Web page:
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Have you always been dreaming of taking a trip through Tuscany, eating in Italy, or lazing on a beach on Italy’s Mediterranean coast? This seems like it is only destined for the rich and famous, but teaching English in Italy has made these experiences more accessible than ever before.
Italy is an unlikely contender in the ESL game but English teachers are rating it as one of the best places to teach English if you want to explore Europe.
Here is the ultimate guide to teaching English in Italy to help you embark on a new and fantastical journey!
Why Should You Choose Italy?
Italy is by far one of the most popular destinations in the world. The country is steeped in history that shaped life as we know it today along with an abundance of landmarks and romanticized cities.
The country enjoys excellent weather for most of the year and not to mention the food is off the charts. You can enjoy a relatively low cost of living compared to other major destinations in Europe, especially if you opt for a smaller city.
Italians also enjoy a healthy work/life balance and you will have plenty of opportunities to explore this magnificent country.
What Are the Requirements To Teach English in Italy?
Italy is not the best place for beginner teachers to find work, especially because finding a job will require some legwork. A skill you most certainly would have perfected after spending some time as an ESL Teacher.
However, just like any teaching destination, there are jobs for all levels of qualification. The most important thing to have is an accredited TEFL certificate from a reputable institute. Many language schools and teaching centers require a BA degree and one or two years of teaching experience.
In Italy, there is also the opportunity for more senior positions and business English classes. These positions will most definitely require experience and higher qualifications.
Where Is the Best Place To Teach English in Italy?
Starting with the largest cities, Rome and Milan, both have plenty of academies as there is a massive influx of students living in the larger metropolitan areas. Milan is also the country’s financial capital, meaning lots of opportunities to teach business English.
Naples is the largest city in the south and the city is overflowing with university students. Bari is one of the more underrated cities in the country but there are several great language academies in this beautiful city. Both Florence and Turin also have high concentrations of language schools.
How Do You Find Work as an English Teacher in Italy?
The first place to start is by referring to job postings by the company you do your TEFL qualification through. These companies always have their finger on the pulse of the newest opportunities across the world and signing up with a company that assists with job placement will get you off to the best possible start.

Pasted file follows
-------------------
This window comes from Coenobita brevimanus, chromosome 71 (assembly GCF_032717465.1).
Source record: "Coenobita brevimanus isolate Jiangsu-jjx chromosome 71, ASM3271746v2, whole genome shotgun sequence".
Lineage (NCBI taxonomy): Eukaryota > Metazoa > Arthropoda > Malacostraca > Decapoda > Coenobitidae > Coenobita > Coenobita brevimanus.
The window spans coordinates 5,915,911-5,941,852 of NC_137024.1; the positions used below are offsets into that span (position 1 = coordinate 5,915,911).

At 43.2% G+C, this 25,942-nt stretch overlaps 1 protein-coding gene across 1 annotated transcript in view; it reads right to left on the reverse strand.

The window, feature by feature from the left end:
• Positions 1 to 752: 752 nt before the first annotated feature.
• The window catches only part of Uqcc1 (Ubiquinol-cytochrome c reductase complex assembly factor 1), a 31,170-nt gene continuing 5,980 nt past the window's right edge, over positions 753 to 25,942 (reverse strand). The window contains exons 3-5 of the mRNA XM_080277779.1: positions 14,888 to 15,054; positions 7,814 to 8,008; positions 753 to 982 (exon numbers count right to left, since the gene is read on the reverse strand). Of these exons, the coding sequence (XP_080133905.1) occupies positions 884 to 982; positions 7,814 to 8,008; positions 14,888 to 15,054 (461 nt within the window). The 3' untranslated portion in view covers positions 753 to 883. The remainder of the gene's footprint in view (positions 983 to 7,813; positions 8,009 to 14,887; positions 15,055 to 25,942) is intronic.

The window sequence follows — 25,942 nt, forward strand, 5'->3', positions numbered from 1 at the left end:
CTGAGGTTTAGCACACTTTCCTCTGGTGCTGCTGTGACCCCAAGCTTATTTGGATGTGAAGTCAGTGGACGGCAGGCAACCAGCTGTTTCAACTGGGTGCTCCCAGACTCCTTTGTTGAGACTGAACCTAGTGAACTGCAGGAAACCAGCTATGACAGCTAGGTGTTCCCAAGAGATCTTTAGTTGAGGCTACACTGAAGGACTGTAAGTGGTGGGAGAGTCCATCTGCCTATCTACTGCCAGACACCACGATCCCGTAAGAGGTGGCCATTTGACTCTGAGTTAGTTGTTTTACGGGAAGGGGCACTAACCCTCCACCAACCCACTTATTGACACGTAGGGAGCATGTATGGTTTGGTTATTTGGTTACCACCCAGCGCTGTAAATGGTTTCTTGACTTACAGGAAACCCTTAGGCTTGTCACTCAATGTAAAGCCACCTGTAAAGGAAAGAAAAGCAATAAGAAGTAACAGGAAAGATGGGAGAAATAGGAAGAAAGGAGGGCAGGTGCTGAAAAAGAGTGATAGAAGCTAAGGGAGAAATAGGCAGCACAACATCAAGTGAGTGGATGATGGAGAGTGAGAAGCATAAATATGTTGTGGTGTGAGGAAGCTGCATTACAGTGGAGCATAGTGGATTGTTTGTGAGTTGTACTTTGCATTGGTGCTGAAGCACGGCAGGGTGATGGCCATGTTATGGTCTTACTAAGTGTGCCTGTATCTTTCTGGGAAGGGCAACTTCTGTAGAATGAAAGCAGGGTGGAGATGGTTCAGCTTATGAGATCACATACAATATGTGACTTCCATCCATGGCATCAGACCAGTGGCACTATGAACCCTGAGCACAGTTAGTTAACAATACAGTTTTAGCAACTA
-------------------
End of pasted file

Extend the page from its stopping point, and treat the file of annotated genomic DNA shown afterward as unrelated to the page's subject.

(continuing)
Read more: Teaching English in Italy: Ultimate Guide – 2021| TEFL Org
Forums and online groups for teachers already in Italy are invaluable resources. Teachers often share jobs at their own centers or help find replacements for themselves. This is also a helpful place to pick up some tips and tricks about life in Italy.
There are tons of small language academies all over the country and you should absolutely put in some effort to reach out to them individually. Send out your CV to as many companies as possible for the best chance of landing a job.
Once you are settled in Italy, you can also start branching out to get private students. There is a big demand for private lessons and this is a great way to become an independent earner.
Do You Need a Visa to Teach English in Italy?
If you are a non-EU citizen, you need a visa to teach English in Italy. Italy is notorious for its thorough legislation so there is no way around this – don’t even try!
Getting a work permit for Italy also means you will already need a job offer on the table. So start early with your job search to be ready with your papers when the academic year starts in September.
How Much Can You Earn Teaching English in Italy?
Teaching English in Italy is not one of the most lucrative jobs out there. In exchange for a high standard of living and being surrounded by all the wonders of Italy, you will face lower salaries than that on offer in Asia and the Middle East.
Most language centers offer around 25-30 hours of work per week with a salary of around $1,312 – $1,531 per month. This is a livable wage but you won’t be able to save much.
Getting private students could help you bump up your income significantly and you can charge anywhere from $13 to $25 per hour. There are also summer schools that pay around $275 per week.
What Is the Cost of Living Like in Italy?
Most ESL teachers opt for co-living in Italy as rent can be quite steep. This still beats prices in northern European countries like Germany and France, but the average rent is around $600 or more for a shared space. If you want to rent on your own, you are looking more in the $1000 range.
However, these prices are the average for big cities like Rome and Milan. The north and the south of Italy are notoriously divided and the cost of living in Italy drops as you move south.
Here you will find many more small towns with rental prices much more in an ESL teacher’s budget. In Naples, you can get away with paying $300 in a shared place and even less if you live in a town outside the city.
If these prices scare you off, don’t fret. You can still buy pizza for only a couple of dollars so you won’t be going hungry!
Teaching English in Italy might not be the most lucrative ESL job in the world, but you will be rewarded with cultural and social treasures beyond your wildest imaginations.
Italy’s treasures go far beyond culture and gastronomy and you will never regret spending time as a teacher in one of the most beautiful countries in the world.